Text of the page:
Marlin 39 & 39A Lever Action .22 Rifles
Marlin 39 & 39A Lever Action Rifles
For over 110 years boys have been filling their dreams with Marlin's little lever action .22 rifle and its successors. These are the world's most popular .22 lever actions and there are millions of them around.
The Golden model 39A started life as the Marlin model 1891, the first lever action rifle ever chambered in .22LR. The tubular magazine was changed to front-loading with the model 1892. The 1892 gave way to the takedown model 1897, which became the model 39 in 1921 and model 39A in 1937. The Golden model 39A Mountie was introduced in 1954. The 39 was produced until 1983 when the current Golden 39A with the cross bolt safety was introduced. Changes between models were so minimal the rifle is considered to have been continually produced to the same basic specifications for over 110 years.
Until now there just was not any information available to the average owner on how to care for and improve these guns. Instructor Bob Dunlap shows everyone how to completely strip the gun down, put it back together, and what to look for in the process. Bob understands the design, function, and repair of James Marlins classic lever gun design as well or better than any other gunsmith alive does today. He uses a cut-a way gun to enable you to actually see how the internal parts work together, and their functional interrelationships. Now you can learn what each part is supposed to do, and how this great design has been the basis of one of the most successful guns ever made.
If you want the quick course on how to get the best-selling lever action .22 in history apart, back together, and operating as intended, then this course is for you (if you want the long course, look into our basic 108 hour Professional Gunsmith Course.) Get a copy of this course now, you will be glad you did.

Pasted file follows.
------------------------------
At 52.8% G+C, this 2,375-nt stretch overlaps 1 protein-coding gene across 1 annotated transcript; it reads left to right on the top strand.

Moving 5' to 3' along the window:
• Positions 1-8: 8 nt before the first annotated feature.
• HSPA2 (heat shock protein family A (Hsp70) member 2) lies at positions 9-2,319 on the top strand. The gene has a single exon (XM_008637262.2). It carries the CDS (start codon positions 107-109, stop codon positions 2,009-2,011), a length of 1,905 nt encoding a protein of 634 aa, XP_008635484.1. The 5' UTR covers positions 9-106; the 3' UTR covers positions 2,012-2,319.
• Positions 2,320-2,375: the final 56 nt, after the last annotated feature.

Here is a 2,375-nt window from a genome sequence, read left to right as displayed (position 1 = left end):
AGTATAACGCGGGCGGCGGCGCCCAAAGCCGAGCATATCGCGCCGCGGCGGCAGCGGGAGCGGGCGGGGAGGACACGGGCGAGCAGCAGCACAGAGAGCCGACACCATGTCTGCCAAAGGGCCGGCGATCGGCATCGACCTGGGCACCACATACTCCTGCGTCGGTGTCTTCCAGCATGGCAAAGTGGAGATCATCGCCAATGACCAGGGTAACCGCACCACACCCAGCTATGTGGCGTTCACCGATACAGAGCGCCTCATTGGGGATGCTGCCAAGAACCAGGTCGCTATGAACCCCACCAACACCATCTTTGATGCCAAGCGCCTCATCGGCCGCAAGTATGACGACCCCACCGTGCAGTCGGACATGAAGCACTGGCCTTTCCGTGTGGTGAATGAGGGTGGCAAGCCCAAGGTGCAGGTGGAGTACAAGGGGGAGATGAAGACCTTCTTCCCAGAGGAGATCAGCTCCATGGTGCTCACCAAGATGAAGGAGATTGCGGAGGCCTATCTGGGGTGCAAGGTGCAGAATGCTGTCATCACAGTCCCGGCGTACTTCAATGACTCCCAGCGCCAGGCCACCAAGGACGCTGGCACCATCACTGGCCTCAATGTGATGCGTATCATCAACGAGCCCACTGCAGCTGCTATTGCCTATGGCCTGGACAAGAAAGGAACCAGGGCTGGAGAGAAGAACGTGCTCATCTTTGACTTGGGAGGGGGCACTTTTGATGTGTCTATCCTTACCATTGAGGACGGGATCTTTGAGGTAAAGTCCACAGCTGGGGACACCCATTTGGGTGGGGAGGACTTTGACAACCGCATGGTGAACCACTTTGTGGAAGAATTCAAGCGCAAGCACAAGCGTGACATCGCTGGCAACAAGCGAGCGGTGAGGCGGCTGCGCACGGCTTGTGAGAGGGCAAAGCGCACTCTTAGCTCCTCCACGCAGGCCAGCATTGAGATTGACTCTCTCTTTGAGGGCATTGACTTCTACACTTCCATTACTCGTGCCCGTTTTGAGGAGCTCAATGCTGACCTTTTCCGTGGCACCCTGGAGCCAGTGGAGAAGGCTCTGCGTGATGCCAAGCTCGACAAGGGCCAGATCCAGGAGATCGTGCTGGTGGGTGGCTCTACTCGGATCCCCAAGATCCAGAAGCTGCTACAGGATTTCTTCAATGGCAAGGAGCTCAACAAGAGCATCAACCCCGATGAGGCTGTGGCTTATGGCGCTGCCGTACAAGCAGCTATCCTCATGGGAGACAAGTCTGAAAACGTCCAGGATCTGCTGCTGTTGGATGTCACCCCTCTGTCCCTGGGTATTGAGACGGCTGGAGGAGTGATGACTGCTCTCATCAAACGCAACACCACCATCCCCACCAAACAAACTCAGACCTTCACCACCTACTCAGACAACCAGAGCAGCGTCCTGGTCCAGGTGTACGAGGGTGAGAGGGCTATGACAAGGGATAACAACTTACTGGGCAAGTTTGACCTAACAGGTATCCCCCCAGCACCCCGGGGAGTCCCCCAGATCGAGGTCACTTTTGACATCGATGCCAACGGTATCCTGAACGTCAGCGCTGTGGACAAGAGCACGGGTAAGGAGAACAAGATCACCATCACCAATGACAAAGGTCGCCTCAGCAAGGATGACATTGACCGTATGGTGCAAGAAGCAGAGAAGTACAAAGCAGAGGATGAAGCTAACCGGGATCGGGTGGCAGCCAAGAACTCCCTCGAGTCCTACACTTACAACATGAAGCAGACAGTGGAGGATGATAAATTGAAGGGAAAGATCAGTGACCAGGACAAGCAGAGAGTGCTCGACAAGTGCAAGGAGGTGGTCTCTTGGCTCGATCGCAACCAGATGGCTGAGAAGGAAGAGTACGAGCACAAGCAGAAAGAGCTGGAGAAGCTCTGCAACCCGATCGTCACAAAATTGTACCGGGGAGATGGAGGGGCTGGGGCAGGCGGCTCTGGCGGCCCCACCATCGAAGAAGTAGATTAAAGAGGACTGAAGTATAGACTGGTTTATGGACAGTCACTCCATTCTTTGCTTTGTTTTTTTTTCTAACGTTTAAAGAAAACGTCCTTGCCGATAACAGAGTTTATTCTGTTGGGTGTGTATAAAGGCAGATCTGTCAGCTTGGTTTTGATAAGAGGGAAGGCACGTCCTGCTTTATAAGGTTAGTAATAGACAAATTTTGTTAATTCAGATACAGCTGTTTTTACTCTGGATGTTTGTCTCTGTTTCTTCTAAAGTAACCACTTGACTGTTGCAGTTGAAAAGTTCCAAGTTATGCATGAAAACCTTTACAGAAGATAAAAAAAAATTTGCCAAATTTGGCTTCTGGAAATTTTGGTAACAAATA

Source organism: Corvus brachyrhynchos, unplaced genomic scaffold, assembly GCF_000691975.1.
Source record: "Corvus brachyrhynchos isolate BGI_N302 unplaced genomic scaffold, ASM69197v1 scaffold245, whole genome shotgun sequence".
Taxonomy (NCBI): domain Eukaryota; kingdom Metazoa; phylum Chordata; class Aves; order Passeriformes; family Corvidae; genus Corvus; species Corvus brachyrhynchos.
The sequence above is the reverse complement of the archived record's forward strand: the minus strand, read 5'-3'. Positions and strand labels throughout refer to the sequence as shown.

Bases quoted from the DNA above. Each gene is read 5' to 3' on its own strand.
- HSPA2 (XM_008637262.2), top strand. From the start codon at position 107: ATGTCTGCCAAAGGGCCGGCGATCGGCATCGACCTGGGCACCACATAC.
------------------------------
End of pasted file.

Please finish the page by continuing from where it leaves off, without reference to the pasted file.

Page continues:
Among the items covered are:
- Discussion of the commonalities between the Marlin lever guns, whether they are the smaller rim fire, the medium size pistol cartridge center fire, or the full size rifle caliber center fire guns.
- Interesting magazine tube arrangement on an original 97 is shown
- Why the cartridge stop (that really is not) was done away with in the 1983 redesign
- Guns are extremely accurate and robust, they rarely break
- Many of these guns that are almost a century old are still in use today
- Designed by James Marlin, they share some very clever and innovative design flourishes with the Marlin centerfires.
Design & Function
- Lever and locking system operation demonstrated with the cut-a way
- What locks the bolt in place, what the lever pushes against that actually retracts the bolt
- Operation of the cartridge carrier and the carrier rocker demonstrated and explained
- The metal that actually takes the force of the cartridge firing, and it is not the lever pivot screw as you might think
- Cartridge feeding and the operation of the primary and secondary cartridge stops
- The spring that keeps the cartridge from high feeding is shown
- Extractor and ejector operation, and how to turn the ejector off. What it accomplishes besides letting you clean the bore from the breech end
- The four different extractors used over the years, and what fits what
- Why the gun ejects so well, and what to do if it does not
- Secondary cartridge stop operation